Dazed & Confused
’s David Wooderson (a 24-year old Matthew McConaughey), wondering how it is we keep getting older while the meals never change
We’re ceaselessly borne backwards on airport people movers more aware of the receding vistas than where we’ll be stumbling off. Sports is even more merciless than life in that way thanks to shorter, more variable product cycles.
When we’re all dying flames from birth, how can you not marvel at a supernova, as you struggle to penlight your way through life? We imagine someone familiar with bending time and space only rages that much harder against the dying of the light. But we know the feeling.
So as the tsunami that crushed upon a befuddled 73-win Warrior team – the towering wave’s shadow crossing their face quickly and forcefully with baleful recognition (“Weren’t we up 3-1?”) – breaks upon the Larry O’Brien’s shore and retreats into another NBA season, let’s stand on the shore once more and look out at Golden State’s puffy, moldering corpses and marvel at the devastation nature wrought upon those smug bastards. (Too far?)
Or, put more simply, “take a picture, it will last longer.”
The moment’s up. While the Cleveland Cavaliers will be Champions for another eight months, a title defense ain’t nothing to fool with. (Mike Tyson, introducing Buster Douglas.) Certainly not with the Warriors hungry to even the score and the NBA probably wondering what kind of ratings they could draw on an epic trifecta.
Call it: “Man’s World II: Warriors Throw Down Their Rattle.” (Submit your silly marketing tagline to Adam Silver! Note: All entries become the property of the NBA.
And so it begins again. Not just the 2016-2017 season, but our coverage of the season. Those of you who read our last column on June 20, written in the hours after the climactic victory, may remember we signed off and said we wouldn’t be back. We were writing a book. Well, we did.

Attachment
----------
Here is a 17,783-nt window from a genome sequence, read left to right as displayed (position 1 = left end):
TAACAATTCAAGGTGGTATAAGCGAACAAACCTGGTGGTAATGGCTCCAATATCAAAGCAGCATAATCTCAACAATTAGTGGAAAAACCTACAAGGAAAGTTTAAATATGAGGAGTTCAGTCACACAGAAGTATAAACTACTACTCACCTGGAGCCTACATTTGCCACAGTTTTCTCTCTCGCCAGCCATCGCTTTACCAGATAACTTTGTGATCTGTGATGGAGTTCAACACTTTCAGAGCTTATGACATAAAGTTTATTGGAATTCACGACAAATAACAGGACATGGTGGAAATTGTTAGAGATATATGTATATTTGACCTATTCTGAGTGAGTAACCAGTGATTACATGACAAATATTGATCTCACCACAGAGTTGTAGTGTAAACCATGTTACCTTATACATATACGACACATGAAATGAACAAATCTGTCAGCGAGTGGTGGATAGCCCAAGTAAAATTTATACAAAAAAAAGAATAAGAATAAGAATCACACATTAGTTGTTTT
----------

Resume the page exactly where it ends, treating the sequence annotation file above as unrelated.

Our summer vacation was spent penning a chronicle of the historic season we just witnessed. We wrote every day for 10 weeks to finish a 100,000+ word, 300-page book about the season entitled, King James Brings The Land a Crown
We maybe half-expected to get a book deal, but what we thought was woodwork proved to be guys ready to cash in on a story we spent two years chasing. They own far bigger profiles (if not vocabularies) than us. What little interest we found ultimately swiped left.
So we did the same thing we did in covering the Cavs. We emptied our soul into it and brought as much verve and cleverness as our pen could contain. We explored how to self-publish it, hired people to help and in a couple weeks the first hardcover copies will be shipped.
(The e-books are already available
, but don’t include the 16 pages of color photos. Order either from the book's website
, and tell your friends the easy-to-remember satellite site name: cavschampions.com
Absent a publishing house marketing budget, the best way to publicize the book seemed to be to go right back to what we’ve been doing the last couple years, and return to covering the Cavaliers beat (e.g., Godfather III’s Michael Corleone